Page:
She heard Tyrth cross the yard, limping west, and she knew what that meant, too. There were so many unexpected griefs, she thought, so many different things to pity.
Not least, what she had now, at last, to do. For the storm was upon them; that cry in the wood was the harbinger, and so it was full time, and this night would see her do what she had seen long ago.
Not for herself did she grieve; there had been true fear at her first foreknowledge, and an echo of it when she had seen the girl in the Great Hall, but it had passed. The thing was very dark, but no longer terrifying; long ago she had known what would come.
It would be hard, though, for the girl. It would be hard in every way, but against what had begun tonight with the dog and the wolf… It was going to be hard for all of them. She could not help that; one thing only, she could do.
There was a stranger dying on the Tree. She shook her head; that, that was the deepest thing of all, and he was the one she had not been able to read, not that it mattered now. As to that, only the sporadic thunder mattered, thunder in a clear, starry sky. M"ornir would walk tomorrow, if the stranger held, and no one, not one of them could tell what that might mean. The God was outside of them.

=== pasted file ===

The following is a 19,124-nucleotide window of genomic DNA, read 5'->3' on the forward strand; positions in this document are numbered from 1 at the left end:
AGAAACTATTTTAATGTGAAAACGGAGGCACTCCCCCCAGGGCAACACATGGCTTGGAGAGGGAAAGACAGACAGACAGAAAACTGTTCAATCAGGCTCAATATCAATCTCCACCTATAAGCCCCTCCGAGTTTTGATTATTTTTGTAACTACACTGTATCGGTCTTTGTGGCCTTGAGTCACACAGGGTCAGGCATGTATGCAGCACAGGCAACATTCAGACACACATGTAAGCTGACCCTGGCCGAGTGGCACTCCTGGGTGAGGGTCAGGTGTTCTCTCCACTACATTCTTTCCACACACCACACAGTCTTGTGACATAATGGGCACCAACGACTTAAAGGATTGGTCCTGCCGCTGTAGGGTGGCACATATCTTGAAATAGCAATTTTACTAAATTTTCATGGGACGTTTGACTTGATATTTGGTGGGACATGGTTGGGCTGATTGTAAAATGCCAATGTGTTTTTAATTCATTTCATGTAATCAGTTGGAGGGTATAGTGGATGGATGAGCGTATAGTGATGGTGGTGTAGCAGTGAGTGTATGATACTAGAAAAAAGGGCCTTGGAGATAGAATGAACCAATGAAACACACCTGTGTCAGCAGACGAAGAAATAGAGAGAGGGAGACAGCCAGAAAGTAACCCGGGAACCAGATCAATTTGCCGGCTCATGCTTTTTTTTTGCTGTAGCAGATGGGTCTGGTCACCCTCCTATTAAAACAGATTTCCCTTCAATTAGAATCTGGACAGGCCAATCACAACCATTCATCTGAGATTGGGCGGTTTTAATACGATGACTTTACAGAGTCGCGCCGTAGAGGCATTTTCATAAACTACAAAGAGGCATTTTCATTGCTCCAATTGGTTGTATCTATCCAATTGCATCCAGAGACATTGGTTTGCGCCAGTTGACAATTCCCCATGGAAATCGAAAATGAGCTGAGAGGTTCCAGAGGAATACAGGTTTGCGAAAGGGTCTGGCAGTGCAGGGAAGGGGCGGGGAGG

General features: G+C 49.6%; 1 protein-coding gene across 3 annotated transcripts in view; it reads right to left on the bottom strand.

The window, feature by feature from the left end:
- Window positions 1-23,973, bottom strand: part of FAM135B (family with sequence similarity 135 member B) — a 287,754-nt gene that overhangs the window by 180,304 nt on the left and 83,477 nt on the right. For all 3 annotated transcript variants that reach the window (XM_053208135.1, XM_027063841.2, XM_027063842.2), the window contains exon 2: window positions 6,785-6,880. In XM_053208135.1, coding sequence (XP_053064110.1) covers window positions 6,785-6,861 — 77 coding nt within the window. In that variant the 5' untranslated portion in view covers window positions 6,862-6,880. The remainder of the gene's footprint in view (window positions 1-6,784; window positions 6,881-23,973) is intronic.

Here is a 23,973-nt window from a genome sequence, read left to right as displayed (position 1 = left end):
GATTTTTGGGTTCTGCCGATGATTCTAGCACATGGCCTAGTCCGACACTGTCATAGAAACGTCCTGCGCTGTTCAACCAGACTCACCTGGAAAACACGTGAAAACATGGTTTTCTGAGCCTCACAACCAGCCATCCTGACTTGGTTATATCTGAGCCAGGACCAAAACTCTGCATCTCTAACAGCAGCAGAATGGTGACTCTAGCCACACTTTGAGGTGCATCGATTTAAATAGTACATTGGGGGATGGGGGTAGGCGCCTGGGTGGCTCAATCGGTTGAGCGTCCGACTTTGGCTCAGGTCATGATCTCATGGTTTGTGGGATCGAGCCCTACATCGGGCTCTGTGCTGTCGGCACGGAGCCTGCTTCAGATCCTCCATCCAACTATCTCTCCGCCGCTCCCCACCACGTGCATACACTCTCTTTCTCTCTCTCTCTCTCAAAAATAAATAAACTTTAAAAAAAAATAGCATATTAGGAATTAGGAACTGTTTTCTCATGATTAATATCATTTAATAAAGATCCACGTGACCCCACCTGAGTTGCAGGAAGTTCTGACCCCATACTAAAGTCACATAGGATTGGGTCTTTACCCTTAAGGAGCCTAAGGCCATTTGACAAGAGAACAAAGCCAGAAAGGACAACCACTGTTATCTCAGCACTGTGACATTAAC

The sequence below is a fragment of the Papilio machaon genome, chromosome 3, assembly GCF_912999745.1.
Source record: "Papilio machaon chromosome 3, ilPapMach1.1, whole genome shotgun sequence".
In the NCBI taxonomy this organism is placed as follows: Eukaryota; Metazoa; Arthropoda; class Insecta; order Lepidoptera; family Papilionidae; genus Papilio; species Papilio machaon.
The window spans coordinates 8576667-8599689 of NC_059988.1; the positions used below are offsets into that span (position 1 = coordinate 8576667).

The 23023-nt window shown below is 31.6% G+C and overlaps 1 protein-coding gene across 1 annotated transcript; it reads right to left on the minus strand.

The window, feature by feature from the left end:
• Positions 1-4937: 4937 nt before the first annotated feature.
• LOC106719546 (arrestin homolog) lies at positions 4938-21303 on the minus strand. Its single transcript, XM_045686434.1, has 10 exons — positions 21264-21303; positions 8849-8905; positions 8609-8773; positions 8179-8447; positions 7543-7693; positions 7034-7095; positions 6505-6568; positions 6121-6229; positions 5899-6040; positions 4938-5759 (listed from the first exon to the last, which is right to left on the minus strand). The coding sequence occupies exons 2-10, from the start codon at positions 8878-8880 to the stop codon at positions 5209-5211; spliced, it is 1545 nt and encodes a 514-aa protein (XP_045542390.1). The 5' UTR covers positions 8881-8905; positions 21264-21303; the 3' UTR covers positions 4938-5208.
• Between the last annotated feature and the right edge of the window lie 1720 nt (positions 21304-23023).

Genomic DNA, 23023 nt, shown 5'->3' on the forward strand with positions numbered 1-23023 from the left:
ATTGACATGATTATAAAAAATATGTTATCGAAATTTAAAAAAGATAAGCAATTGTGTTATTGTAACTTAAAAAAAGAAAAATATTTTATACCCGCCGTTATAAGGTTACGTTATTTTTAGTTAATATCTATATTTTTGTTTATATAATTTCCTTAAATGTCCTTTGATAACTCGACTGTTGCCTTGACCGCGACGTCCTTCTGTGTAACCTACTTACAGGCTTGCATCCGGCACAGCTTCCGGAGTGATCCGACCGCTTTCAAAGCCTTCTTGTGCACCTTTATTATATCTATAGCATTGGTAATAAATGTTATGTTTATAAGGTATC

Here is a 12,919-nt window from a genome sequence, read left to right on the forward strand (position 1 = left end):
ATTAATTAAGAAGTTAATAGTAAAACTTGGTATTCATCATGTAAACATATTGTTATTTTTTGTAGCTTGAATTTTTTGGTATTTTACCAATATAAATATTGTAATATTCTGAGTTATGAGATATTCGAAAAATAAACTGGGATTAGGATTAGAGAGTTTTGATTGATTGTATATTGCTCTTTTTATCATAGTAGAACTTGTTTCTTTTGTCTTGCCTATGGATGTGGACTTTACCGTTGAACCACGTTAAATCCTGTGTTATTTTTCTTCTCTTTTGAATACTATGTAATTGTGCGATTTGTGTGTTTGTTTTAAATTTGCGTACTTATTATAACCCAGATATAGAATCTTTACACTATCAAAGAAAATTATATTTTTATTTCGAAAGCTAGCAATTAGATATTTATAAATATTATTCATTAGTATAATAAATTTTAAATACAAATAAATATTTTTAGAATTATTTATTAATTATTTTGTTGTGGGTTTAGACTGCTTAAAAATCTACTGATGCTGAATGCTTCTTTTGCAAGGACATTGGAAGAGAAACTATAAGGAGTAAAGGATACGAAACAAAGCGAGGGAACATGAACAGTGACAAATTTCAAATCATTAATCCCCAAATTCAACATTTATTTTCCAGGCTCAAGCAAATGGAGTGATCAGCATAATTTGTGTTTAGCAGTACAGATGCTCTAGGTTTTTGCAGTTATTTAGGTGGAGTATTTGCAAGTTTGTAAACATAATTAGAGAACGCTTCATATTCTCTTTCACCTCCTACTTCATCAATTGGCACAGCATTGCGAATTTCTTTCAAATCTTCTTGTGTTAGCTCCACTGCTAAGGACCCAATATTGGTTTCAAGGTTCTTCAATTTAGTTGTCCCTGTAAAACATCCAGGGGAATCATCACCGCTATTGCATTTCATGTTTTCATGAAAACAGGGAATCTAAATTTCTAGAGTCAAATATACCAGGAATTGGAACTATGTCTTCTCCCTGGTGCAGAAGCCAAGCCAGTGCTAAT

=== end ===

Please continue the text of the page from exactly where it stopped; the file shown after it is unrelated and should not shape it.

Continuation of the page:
But the girl. The girl was something else, and her Ysanne could see, had seen many times. She rose quietly and walked to stand over Kim. She saw the vellin stone on the slim wrist, and the Baelrath glowing on one finger, and she thought of Macha and Red Nemain and their prophecy.
She thought of Raederth then, for the first time that night. An old, old sorrow. Fifty years, but still. Lost once, fifty years ago on the far side of Night, and now… But the dog had howled in the wood, it was full, fullest time, and she had known for very long what was to come. There was no terror any more, only loss, and there had always been loss.
Kimberly stirred on her pillow. So young, the Seer thought. It was all so sad, but she knew, truly, of no other way, for she had lied the day before: it was not merely a matter of time before the girl could know the woven patterns of Fionavar as she needed to. It could not be. Oh, how could it ever be?